Step 5: In the ‘PatientInfoModule’ project, add ‘ViewModel’ or ‘Model’ (whatever name you prefer) and ‘Views’ folder. In the Model folder, add a new class file and name it as ‘PatientsModel.cs’. This class defines ‘DelegateCommand’ which will decide whether to read all patients information by executing ‘PatientRead’ method. This class also makes a call to the ServiceAgent for further making calls to the WCF service. The code of the class is as below:
Step 6: In the View folder, add a new Silverlight user control. Name it as ‘PatientsView.xaml’. Write the following XAML in it. This binds the view with the class created in the step above:
Step 7: In the ‘PatientInfoModule’ project add a new class file and name it as ‘PatientsModule.cs’. This class will define module and write the mechanism for registering the View in the module to the region define in Shell.Xaml. The code is as below :
Step 8: Build the project and add its reference in ‘SL_MVVM_Prism_Client’ project.
Step 9: In the ‘RegisterPatientModule’ project, add ‘ViewModel or Model’ folder and View Folder.
Step 10: In the Model folder add a new class file, name it as ‘RegistrationPatientModel.cs’. Write the following code in it. This will also define proxy for the Service Adapter and DelegateCommand whioch use Execute method for performing PatientRegistration operation. The code is as below:
Step 11: In the View folder, add a new Silverlight UserControl and name it as ‘RegisterPatientView.xaml’. This will bind with the class created above. The XAML code is as shown below:
The DelegateCommand is bind with the button of name ‘btnRegisterPatient’.
Step 12: In the project, add a new class file and name it as ‘RegistrationPatientModule.cs’. This will define the module class as below:
Build the project and add its reference in ‘SL_MVVM_Prism_Client’ project.
Step 13: In the ‘SL_MVVM_Prism_Client’ project, add the ‘ServiceReferences.ClientConfig’ which is generated when you add the WCF service reference in ‘SL4_ServiceAgent’. This is required to locate the service because the ‘SL_MVVM_Prism_Client’ is the startup project which has capability to parse the .config file.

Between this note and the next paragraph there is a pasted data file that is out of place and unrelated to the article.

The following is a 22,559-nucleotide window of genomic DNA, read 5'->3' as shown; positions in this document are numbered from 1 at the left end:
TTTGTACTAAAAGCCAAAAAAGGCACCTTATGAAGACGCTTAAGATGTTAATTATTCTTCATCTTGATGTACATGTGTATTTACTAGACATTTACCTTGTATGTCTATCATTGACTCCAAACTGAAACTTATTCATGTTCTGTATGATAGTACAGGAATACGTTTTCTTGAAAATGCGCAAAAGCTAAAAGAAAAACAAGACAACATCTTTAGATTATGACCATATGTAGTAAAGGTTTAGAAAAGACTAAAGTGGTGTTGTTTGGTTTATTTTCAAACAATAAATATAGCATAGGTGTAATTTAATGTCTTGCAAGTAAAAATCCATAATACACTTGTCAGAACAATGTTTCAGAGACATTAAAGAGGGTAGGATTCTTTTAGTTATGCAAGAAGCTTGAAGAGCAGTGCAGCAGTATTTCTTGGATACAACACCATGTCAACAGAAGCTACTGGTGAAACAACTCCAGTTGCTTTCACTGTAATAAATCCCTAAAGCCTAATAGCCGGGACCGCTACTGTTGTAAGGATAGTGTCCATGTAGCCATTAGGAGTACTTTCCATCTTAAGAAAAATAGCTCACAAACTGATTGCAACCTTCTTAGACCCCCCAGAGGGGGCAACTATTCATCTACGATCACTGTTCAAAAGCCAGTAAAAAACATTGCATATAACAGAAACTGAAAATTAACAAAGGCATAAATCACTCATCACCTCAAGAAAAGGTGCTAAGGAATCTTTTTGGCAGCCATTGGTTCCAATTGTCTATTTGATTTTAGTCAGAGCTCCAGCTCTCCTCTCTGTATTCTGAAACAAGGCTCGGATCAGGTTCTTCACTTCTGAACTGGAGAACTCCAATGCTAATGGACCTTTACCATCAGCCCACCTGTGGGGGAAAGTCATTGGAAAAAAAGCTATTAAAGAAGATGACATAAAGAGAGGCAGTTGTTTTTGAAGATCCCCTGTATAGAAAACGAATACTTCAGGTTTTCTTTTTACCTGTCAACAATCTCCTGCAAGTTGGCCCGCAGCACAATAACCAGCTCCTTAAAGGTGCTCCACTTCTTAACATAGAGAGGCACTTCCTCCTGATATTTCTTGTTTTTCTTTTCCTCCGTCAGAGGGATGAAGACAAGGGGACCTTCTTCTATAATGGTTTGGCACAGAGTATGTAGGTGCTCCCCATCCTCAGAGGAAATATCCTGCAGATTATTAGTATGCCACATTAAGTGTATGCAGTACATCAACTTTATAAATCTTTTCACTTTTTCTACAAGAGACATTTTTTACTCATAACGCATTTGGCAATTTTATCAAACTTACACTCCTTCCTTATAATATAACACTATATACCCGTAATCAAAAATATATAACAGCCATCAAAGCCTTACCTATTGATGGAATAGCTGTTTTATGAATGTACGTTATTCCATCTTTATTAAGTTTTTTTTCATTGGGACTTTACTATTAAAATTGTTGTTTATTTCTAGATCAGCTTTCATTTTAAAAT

Step 14: Add the new class file of name ‘BootStrapper.cs’ in the client project. This will be inherited from UnityBootstrapper class and define mechanism for loading module and initializing the shell. The code is as shown below:
The ConfigureCatalog() method adds the module created in above steps in the ModuleCatalog.
Step 15: Modify the Application_StartUp method of the App.Xaml.cs file as below:
This will create an instance of the BootStrapper class and run it.
Step 16: Run the application and the following result will be displayed:
After clicking on ‘Load Patients’ button, the patient result is displayed in the DataGrid. Similarly you can click on the ‘Register Patient’ button to register the patient.
Conclusion: DelegateCommand class provides an out-of-Box mechanism to implement MVVM in Prism 4. We have also been provided by ‘CompositeComponent’ which collects all DelegateCommand from the child Views and if the Execute of the individual child View is successful, only then the CompositeCommand can be executed. Further you can make use of IEventAggregator mechanism to establish communication between Views.
The entire source code of this article can be downloaded over here
This article has been editorially reviewed by Suprotim Agarwal.